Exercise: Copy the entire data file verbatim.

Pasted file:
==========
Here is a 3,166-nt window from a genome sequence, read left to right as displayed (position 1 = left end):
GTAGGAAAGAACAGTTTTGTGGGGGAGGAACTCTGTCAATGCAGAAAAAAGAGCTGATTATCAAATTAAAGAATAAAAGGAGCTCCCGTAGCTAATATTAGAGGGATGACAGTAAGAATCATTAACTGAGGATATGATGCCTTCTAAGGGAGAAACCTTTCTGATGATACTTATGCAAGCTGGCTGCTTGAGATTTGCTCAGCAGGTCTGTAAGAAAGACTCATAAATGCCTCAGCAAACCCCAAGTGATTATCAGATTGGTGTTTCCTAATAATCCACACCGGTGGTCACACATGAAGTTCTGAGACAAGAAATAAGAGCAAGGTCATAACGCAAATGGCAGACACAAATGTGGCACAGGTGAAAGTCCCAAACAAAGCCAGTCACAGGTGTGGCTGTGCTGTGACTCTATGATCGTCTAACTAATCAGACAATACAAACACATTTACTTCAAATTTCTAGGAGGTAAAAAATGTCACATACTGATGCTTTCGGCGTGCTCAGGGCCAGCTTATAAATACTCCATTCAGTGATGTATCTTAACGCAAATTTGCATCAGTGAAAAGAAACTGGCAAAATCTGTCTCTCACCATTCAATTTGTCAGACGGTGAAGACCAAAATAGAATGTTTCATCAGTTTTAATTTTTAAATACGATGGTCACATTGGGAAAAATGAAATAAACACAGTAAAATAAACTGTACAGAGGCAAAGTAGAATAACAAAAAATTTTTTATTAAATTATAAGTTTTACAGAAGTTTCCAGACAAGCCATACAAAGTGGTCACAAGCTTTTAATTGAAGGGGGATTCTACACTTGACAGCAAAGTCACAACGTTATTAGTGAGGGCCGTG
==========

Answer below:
Here is a 3,166-nt window from a genome sequence, read left to right as displayed (position 1 = left end):
GTAGGAAAGAACAGTTTTGTGGGGGAGGAACTCTGTCAATGCAGAAAAAAGAGCTGATTATCAAATTAAAGAATAAAAGGAGCTCCCGTAGCTAATATTAGAGGGATGACAGTAAGAATCATTAACTGAGGATATGATGCCTTCTAAGGGAGAAACCTTTCTGATGATACTTATGCAAGCTGGCTGCTTGAGATTTGCTCAGCAGGTCTGTAAGAAAGACTCATAAATGCCTCAGCAAACCCCAAGTGATTATCAGATTGGTGTTTCCTAATAATCCACACCGGTGGTCACACATGAAGTTCTGAGACAAGAAATAAGAGCAAGGTCATAACGCAAATGGCAGACACAAATGTGGCACAGGTGAAAGTCCCAAACAAAGCCAGTCACAGGTGTGGCTGTGCTGTGACTCTATGATCGTCTAACTAATCAGACAATACAAACACATTTACTTCAAATTTCTAGGAGGTAAAAAATGTCACATACTGATGCTTTCGGCGTGCTCAGGGCCAGCTTATAAATACTCCATTCAGTGATGTATCTTAACGCAAATTTGCATCAGTGAAAAGAAACTGGCAAAATCTGTCTCTCACCATTCAATTTGTCAGACGGTGAAGACCAAAATAGAATGTTTCATCAGTTTTAATTTTTAAATACGATGGTCACATTGGGAAAAATGAAATAAACACAGTAAAATAAACTGTACAGAGGCAAAGTAGAATAACAAAAAATTTTTTATTAAATTATAAGTTTTACAGAAGTTTCCAGACAAGCCATACAAAGTGGTCACAAGCTTTTAATTGAAGGGGGATTCTACACTTGACAGCAAAGTCACAACGTTATTAGTGAGGGCCGTG